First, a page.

Audiomack has rolled out “Premier Access,” designed specifically for artists who are part of Audiomack’s monetisation program. With Premier Access, musicians give their core fans access to tracks before they are released to the general public.

Wale Ozolua on Afrobeats in the age of streaming

As streaming has ballooned in recent years, with new demands that all lovers of music once again pay for songs, a new grievance has bubbled to the top among sound creators. Artists all over the world have laid complaints about streaming companies taking a huge chunk of the proceeds from the subscription fees and in some cases ads.

For Wale Ozolua, whose job is creating opportunities for artists to succeed on Audiomack, it’s a combination of factors, especially when it comes to African artists.

“The major issue, especially for Afrobeats, is internet access,” he said. “How many Africans can afford internet on their mobile phones? The bulk of the streams that you see from these Afrobeats artists, how many are from premium subscribers? The bulk of streams across platforms in Africa is freemium not premium. How do you monetise that?” he said.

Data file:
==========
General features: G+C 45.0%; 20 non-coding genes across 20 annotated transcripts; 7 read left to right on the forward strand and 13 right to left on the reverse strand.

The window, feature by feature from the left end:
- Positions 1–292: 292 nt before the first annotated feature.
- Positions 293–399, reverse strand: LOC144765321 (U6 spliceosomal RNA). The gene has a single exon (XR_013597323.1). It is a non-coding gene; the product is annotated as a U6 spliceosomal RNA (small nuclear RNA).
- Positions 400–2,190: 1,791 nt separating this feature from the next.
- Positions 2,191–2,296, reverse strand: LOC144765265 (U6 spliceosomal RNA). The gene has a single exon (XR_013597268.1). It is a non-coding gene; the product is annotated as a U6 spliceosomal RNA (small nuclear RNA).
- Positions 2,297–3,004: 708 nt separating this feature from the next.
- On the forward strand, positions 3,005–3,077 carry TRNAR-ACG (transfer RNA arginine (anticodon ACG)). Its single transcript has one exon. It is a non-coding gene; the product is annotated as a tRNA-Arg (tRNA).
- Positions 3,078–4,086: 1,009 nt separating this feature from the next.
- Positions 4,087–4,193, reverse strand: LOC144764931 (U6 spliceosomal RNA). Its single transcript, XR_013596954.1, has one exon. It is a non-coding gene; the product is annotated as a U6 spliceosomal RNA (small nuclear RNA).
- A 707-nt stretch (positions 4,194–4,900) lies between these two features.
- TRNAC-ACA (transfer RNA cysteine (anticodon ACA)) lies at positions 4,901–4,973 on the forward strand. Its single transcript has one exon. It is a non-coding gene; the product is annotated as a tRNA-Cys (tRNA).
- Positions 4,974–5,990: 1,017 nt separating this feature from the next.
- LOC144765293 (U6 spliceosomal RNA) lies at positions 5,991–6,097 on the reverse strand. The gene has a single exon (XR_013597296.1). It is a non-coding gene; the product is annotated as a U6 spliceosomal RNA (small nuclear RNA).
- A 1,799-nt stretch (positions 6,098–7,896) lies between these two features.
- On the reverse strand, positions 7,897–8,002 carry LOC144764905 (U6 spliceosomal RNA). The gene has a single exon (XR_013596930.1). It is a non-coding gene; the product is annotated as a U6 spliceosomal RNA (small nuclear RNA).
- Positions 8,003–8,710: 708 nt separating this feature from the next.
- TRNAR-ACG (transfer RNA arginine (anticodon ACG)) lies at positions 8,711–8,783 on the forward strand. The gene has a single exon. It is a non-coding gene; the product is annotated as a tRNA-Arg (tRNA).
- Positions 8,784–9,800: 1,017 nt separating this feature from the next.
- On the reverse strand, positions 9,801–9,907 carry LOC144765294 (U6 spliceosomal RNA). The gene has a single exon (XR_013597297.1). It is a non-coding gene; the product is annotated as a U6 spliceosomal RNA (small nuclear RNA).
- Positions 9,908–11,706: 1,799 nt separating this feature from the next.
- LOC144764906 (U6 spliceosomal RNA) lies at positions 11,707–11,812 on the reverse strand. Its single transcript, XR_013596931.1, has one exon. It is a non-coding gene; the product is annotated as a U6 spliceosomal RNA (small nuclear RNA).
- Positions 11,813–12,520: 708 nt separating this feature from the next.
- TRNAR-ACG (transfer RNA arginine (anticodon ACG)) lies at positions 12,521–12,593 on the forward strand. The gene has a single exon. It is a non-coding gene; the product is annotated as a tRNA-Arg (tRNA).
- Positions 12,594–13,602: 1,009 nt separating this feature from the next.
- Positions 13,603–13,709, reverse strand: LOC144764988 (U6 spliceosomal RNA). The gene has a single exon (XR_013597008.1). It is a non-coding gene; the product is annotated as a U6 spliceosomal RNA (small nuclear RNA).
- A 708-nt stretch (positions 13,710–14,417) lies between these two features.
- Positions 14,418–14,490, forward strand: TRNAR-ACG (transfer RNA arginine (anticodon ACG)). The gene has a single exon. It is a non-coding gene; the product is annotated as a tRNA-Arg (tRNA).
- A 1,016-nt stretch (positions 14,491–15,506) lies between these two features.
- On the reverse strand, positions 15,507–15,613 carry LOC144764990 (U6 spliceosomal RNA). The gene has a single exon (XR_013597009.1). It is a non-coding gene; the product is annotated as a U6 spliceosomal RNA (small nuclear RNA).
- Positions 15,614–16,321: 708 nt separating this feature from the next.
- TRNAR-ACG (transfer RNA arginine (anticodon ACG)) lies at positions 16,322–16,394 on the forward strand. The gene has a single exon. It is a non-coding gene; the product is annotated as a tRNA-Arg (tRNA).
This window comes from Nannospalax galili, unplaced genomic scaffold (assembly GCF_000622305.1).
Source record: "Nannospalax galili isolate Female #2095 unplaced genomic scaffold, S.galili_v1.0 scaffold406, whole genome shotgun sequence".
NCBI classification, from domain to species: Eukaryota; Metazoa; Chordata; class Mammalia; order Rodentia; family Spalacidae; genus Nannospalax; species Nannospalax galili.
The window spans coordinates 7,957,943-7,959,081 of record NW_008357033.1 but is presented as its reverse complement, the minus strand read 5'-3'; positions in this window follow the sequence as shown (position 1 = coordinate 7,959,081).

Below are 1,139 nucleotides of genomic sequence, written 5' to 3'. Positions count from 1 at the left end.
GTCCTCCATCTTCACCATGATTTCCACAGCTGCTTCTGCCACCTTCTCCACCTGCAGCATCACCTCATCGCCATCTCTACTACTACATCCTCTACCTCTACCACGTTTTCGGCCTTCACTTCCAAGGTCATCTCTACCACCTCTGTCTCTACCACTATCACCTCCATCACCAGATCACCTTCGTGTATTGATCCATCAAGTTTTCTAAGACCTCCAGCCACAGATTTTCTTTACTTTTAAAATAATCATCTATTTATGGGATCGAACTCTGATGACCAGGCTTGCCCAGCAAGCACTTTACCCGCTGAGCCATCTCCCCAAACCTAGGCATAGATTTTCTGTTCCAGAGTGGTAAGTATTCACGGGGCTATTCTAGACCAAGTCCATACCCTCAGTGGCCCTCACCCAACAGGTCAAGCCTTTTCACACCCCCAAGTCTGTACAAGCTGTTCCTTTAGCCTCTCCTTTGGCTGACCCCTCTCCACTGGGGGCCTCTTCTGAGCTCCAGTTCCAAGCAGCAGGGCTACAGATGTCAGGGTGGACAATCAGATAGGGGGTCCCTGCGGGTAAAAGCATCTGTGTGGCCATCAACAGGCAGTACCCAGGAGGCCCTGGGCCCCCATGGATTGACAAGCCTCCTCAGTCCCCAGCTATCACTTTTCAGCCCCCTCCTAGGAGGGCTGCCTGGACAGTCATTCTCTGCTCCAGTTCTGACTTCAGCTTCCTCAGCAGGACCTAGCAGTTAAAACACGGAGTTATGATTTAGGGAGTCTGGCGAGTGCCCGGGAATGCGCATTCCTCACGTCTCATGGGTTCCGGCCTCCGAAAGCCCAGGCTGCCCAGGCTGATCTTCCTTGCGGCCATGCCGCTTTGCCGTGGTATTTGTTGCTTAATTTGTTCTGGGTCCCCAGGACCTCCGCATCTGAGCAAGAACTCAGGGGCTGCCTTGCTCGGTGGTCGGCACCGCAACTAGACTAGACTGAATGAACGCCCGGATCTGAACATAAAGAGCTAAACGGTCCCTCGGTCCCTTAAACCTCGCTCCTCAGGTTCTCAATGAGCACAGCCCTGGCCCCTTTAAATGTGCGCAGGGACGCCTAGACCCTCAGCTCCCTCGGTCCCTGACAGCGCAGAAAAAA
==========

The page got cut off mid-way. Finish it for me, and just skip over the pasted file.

For the argument that streaming companies and their algorithm dictate the sound and length of Afrobeats, he also has a different or rather more nuanced take. For him, the change is indicative of the fluctuating customer taste.

Read also: How streaming algorithms have become Afrobeat’s biggest gatekeeper

“The way we consumed music five years ago in Nigeria, is different from the way we consume music now,” he said.

Over the years, the industry has moved from gramophones to radio, to cassette, then CDs, streaming, and now, the metaverse. Wale says that it’s the consumer taste that is responsible for the change.

“A lot of people are now running around at an attention-seeking space now. That’s why a lot of artists are bent on getting that TikTok virality,” he said. “Fans want to just vibe and go. That’s why a lot of artists right now are putting up Singles rather than bodies of work…You will be surprised that a particular age bracket listens to albums, and EPs, over Singles. Then a particular age bracket will leave one Single to play on repeat ten times a day just because they like the vibe. That is not something that we can control.,” he said. “It’s a complicated pie.”

His prediction is that the change will continue. And new artists will have to adapt to the changing landscape of sounds. “The game is changing and if you’re not adapting to it to a certain extent, you’ll find out that people will leave you and they’re on to the next one,” he said.

AudioMack's Wale Ozolua on the future of Afrobeats